We cannot base our assurance on lineage, nationality, or even church membership. We must not build it (or tare it down) by comparisons with others, either. Every child of God is unique. We each have individual experiences, sorrows, joys, temptations, weaknesses, strengths — therefore, it should not surprise us that God calls each of us to individual ministries and strengthens us for our particular set of challenges; nor should it surprise us that we may struggle all our life with a sin to which others seem to be almost immune.
Therefore, God alone must be our hope. It is comforting to know that God “knows our frame” and deals with each of us as an individual, not just as one of many people He must care for.
Assurance Can Be Found
On the other hand, there are some experiences, some affections, some desires that the Bible tells us are common to all God’s people. By these clear markings we can find our way and know that we are, after all, one of His beloved children.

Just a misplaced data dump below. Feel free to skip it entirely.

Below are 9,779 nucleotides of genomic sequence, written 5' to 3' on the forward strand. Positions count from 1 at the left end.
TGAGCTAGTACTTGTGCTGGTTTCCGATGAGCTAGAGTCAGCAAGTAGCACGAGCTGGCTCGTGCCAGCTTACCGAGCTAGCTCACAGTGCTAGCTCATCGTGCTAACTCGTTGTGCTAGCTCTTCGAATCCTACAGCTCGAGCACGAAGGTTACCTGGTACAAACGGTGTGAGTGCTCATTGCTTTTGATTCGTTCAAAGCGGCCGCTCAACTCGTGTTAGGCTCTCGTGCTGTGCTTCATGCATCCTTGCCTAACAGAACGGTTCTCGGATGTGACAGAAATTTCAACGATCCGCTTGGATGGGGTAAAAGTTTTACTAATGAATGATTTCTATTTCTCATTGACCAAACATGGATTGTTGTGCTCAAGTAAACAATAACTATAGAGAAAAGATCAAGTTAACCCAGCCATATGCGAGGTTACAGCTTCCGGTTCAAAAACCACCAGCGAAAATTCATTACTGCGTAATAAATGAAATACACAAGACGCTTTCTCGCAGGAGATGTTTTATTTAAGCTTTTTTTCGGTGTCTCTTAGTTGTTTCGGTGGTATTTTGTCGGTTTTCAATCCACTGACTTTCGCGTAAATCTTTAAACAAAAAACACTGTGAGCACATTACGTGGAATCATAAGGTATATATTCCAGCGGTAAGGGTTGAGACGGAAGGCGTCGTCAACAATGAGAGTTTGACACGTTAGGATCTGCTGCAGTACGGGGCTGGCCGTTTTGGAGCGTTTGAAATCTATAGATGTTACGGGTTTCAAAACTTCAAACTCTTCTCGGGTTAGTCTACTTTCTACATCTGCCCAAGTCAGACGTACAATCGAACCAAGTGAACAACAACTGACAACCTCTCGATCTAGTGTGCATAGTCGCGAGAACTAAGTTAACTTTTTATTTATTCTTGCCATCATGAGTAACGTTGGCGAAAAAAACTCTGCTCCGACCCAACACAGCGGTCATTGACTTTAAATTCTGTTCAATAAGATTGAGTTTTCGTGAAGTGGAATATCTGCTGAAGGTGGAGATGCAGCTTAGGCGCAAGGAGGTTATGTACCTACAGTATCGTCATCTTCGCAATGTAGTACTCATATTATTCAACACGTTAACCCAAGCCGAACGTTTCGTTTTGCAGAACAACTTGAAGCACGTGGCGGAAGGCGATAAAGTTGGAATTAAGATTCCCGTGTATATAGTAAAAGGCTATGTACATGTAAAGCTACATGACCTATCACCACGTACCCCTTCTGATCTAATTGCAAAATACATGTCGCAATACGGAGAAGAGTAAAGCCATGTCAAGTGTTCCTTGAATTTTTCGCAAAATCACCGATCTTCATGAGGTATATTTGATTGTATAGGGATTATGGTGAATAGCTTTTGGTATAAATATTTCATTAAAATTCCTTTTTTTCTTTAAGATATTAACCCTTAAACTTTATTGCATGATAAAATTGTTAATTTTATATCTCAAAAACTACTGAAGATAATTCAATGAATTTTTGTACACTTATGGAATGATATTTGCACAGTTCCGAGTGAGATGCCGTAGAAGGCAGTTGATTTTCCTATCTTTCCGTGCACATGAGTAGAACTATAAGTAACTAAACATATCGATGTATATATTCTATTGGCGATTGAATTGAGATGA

For instance, Romans 8:14-16 informs us that “as many as are led by the Spirit of God, they are the sons of God” and that the Spirit leads us to commune with God as our “Abba”, our Father. In John 8:47, Jesus also tells us “he that is of God heareth God’s words.” Similarly, Jesus teaches “I am the good shepherd, and know my sheep, and am known of mine…my sheep hear my voice, and I know them, and they follow me” (John 10:14, 27). Paul told the church at Corinth: “we preach Christ crucified, unto the Jews a stumblingblock, and unto the Greeks foolishness; but unto them which are called, both Jews and Greeks, Christ the power of God, and the wisdom of God” (1 Corinthians 1:23).
As the book of Acts reminds us, this rejoicing in the preaching of Christ crucified, when we are blessed to experience it, often happens in the midst of great adversity and opposition. We were touched recently to receive the following email from Paragon Communications: